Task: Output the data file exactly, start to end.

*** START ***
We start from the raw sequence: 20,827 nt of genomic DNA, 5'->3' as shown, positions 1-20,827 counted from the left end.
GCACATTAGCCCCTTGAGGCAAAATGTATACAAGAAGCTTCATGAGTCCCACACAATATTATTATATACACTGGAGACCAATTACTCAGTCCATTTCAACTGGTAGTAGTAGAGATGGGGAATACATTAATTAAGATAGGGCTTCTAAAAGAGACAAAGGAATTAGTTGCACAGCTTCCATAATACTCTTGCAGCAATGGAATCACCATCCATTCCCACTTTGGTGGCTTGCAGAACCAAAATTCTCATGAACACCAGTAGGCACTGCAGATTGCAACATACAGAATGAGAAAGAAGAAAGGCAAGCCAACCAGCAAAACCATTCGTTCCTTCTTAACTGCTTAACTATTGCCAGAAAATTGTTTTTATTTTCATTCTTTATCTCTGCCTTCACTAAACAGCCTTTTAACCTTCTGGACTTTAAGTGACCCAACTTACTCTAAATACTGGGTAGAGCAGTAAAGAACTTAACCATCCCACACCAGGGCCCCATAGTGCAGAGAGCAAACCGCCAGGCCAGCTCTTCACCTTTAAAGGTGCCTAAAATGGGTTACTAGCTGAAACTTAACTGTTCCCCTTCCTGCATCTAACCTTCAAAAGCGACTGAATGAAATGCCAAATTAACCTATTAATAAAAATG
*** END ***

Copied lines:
We start from the raw sequence: 20,827 nt of genomic DNA, 5'->3' as shown, positions 1-20,827 counted from the left end.
GCACATTAGCCCCTTGAGGCAAAATGTATACAAGAAGCTTCATGAGTCCCACACAATATTATTATATACACTGGAGACCAATTACTCAGTCCATTTCAACTGGTAGTAGTAGAGATGGGGAATACATTAATTAAGATAGGGCTTCTAAAAGAGACAAAGGAATTAGTTGCACAGCTTCCATAATACTCTTGCAGCAATGGAATCACCATCCATTCCCACTTTGGTGGCTTGCAGAACCAAAATTCTCATGAACACCAGTAGGCACTGCAGATTGCAACATACAGAATGAGAAAGAAGAAAGGCAAGCCAACCAGCAAAACCATTCGTTCCTTCTTAACTGCTTAACTATTGCCAGAAAATTGTTTTTATTTTCATTCTTTATCTCTGCCTTCACTAAACAGCCTTTTAACCTTCTGGACTTTAAGTGACCCAACTTACTCTAAATACTGGGTAGAGCAGTAAAGAACTTAACCATCCCACACCAGGGCCCCATAGTGCAGAGAGCAAACCGCCAGGCCAGCTCTTCACCTTTAAAGGTGCCTAAAATGGGTTACTAGCTGAAACTTAACTGTTCCCCTTCCTGCATCTAACCTTCAAAAGCGACTGAATGAAATGCCAAATTAACCTATTAATAAAAATG